Quebec sets new record for COVID-19 cases amid pockets of resistance to safety measures
Several hundred people gather in Montreal Sunday to protest against the latest round of safety measures
On the same day that Quebec posted its highest ever increase in COVID-19 infections, hundreds gathered in Montreal to protest public health rules, a sign that many in the province remain unconvinced by official warnings about the worsening crisis.
Quebec recorded 2,146 new cases of the novel coronavirus on Sunday, the second straight day it has surpassed the 2,000-mark.
Equally alarming for the government is that hospitalizations have also continued to rise — they hit 1,011 on Friday — forcing the cancellation of non-emergency procedures and a scramble to find more bed space.
"There is a lot of pressure on the health-care system and on our personnel. We have to reduce our contacts if we want to reverse this trend," Health Minister Christian Dubé said in tweet on Sunday.
In an attempt to prevent the health-care system from buckling under the pressure, the government announced last week it was further tightening restrictions.
The new measures include forcing more office employees to work from home and imposing a two-week shutdown of non-essential stores following Christmas.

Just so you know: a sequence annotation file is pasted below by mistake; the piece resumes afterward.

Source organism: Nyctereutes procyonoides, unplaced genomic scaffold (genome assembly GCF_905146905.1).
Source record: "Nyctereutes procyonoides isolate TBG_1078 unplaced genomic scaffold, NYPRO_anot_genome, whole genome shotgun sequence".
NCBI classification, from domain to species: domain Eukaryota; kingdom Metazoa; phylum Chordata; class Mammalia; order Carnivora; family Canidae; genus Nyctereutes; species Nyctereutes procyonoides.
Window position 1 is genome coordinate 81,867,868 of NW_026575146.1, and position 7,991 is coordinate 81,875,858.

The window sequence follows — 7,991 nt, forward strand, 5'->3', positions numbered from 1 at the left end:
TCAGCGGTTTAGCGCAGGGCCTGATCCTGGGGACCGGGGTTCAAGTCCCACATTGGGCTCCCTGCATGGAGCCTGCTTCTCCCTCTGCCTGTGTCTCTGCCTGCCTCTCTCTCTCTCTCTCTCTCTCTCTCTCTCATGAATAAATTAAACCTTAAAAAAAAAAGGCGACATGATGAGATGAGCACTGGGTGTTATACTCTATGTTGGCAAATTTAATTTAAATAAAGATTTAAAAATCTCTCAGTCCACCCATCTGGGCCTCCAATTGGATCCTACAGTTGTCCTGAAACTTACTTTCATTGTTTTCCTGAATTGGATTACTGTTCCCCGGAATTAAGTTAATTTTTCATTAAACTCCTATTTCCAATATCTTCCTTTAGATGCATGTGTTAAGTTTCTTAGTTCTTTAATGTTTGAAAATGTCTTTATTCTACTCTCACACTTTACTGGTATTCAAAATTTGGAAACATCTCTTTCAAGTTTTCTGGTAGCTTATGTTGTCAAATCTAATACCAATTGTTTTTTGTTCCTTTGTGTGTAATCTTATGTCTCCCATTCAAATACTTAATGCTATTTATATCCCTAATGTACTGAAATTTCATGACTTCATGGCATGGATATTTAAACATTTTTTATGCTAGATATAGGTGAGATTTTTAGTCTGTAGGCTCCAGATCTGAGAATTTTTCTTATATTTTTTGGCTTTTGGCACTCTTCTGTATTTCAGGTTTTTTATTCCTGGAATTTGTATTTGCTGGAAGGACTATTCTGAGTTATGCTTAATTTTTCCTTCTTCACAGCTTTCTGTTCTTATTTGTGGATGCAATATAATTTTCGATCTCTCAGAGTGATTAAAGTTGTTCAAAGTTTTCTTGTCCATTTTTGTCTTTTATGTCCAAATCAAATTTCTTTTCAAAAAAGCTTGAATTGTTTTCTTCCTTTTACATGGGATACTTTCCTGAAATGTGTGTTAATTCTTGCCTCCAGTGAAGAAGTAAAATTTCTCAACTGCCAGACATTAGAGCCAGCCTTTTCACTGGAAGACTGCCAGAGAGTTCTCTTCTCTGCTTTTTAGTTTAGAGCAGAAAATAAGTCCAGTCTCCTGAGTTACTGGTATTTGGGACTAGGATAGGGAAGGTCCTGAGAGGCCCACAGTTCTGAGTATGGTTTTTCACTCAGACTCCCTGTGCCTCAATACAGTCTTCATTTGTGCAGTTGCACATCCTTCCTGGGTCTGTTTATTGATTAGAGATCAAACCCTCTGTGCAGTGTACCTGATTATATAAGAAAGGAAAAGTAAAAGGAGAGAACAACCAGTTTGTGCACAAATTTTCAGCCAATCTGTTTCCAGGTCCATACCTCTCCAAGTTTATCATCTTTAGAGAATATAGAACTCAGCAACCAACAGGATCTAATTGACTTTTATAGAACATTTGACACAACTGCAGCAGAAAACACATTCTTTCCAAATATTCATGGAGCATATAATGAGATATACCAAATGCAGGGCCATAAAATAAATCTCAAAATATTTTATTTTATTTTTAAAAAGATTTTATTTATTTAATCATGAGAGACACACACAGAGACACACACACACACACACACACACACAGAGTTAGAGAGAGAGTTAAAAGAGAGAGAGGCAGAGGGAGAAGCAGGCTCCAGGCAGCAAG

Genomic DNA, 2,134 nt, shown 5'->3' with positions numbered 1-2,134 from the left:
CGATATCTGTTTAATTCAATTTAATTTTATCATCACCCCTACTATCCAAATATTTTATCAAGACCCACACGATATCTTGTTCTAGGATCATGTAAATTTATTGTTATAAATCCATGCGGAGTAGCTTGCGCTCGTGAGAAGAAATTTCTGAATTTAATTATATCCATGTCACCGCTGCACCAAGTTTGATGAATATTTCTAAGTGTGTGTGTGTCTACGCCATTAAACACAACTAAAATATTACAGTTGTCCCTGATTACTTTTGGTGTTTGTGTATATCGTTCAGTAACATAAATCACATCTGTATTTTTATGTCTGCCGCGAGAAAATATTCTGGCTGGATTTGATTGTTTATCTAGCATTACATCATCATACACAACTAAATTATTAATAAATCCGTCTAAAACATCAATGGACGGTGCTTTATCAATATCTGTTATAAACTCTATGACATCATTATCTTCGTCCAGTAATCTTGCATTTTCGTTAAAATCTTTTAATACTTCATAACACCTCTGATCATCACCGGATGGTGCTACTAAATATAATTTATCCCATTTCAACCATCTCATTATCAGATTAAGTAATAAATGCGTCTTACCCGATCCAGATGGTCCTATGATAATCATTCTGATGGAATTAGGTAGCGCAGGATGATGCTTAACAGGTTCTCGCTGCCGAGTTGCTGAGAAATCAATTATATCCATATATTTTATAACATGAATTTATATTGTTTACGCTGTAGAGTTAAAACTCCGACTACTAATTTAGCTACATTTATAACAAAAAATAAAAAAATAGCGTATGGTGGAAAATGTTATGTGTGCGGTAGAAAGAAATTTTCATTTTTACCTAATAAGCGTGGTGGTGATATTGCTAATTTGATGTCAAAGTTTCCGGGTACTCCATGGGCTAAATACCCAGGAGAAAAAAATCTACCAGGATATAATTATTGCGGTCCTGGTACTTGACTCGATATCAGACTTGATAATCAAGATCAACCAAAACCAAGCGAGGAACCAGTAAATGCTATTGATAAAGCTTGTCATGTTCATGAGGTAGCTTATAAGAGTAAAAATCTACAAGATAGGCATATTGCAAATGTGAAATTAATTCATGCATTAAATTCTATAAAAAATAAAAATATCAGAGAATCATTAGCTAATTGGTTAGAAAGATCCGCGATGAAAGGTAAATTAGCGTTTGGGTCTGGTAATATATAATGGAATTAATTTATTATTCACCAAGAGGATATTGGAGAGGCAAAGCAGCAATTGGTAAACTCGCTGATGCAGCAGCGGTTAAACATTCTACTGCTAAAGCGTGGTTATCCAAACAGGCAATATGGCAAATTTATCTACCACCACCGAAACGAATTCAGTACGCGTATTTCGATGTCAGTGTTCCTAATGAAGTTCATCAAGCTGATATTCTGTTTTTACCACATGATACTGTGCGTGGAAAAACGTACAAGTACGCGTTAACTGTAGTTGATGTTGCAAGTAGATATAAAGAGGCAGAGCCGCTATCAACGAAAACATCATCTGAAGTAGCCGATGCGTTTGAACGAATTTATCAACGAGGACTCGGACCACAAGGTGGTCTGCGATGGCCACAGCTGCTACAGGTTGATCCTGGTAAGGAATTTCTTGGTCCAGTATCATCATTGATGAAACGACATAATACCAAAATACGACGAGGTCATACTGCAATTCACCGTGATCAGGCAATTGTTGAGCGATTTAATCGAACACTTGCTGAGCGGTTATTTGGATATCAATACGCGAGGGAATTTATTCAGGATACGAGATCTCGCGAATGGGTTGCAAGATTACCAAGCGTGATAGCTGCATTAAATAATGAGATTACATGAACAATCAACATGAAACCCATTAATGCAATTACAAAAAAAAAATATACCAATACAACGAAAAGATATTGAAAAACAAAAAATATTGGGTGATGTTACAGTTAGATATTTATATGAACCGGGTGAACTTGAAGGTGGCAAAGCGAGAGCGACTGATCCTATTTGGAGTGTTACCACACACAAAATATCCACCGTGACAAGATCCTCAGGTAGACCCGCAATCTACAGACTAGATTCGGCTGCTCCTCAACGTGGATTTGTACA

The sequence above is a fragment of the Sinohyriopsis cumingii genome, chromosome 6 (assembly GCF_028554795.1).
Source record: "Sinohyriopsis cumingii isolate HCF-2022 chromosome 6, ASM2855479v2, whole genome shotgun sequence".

Pockets of resistance
But despite the precarious state of the health-care system, there are still vocal pockets of resistance to the restrictions.
Sunday's demonstration attracted several hundred people — some estimated as many as 2,000 — who marched along Sherbrooke Street, and then held a rally in La Fontaine Park. It was among the largest demonstrations against safety measures in recent months.
Many in the crowd held signs indicating support for conspiracy theories and questioned the severity of the disease that has killed more than 7,700 people in Quebec, and at least 1.7 million people worldwide.
"Demonstrations like this, I think, show how much work we still have to do to convince people overall these measures are important and geared at protecting the health of the public," said Dr. Matthew Oughton, a physician with the Jewish General Hospital's infectious diseases division.
Police clamping down
Law enforcement officials have, in recent days, signaled they will be less tolerant with those who are intent on flouting public health rules.
At Sunday's demonstration in Montreal, police handed out fines and had handcuffed a handful of other demonstrators.
While protests are permitted under current public health rules, participants must wear a mask and stay two metres apart at all times. Those rules were largely disregarded Sunday despite a heavy police presence that included officers in riot gear.
Montreal police say they handed out 269 tickets to people who weren't wearing masks. With fees, the fines amounted to $1,546 each.
In Quebec City, police made use of a telewarrant on Sunday morning to break up an illegal house party and fine several partygoers.
Under special powers granted to police because of the pandemic, they can call a judge to get permission to enter a private residence. Telewarrants have been little used until now.
Quebec City police said they had to add patrol vehicles this weekend to respond to an increase in calls about suspected violations of public health rules.
Last week, Dubé said he was worried that Quebecers were not taking the ban on private gatherings seriously heading into the holiday season. His fears, he said, were motivated by unusually large orders at liquor commission outlets.
"That's not a good sign," he said.
With files from Josh Grant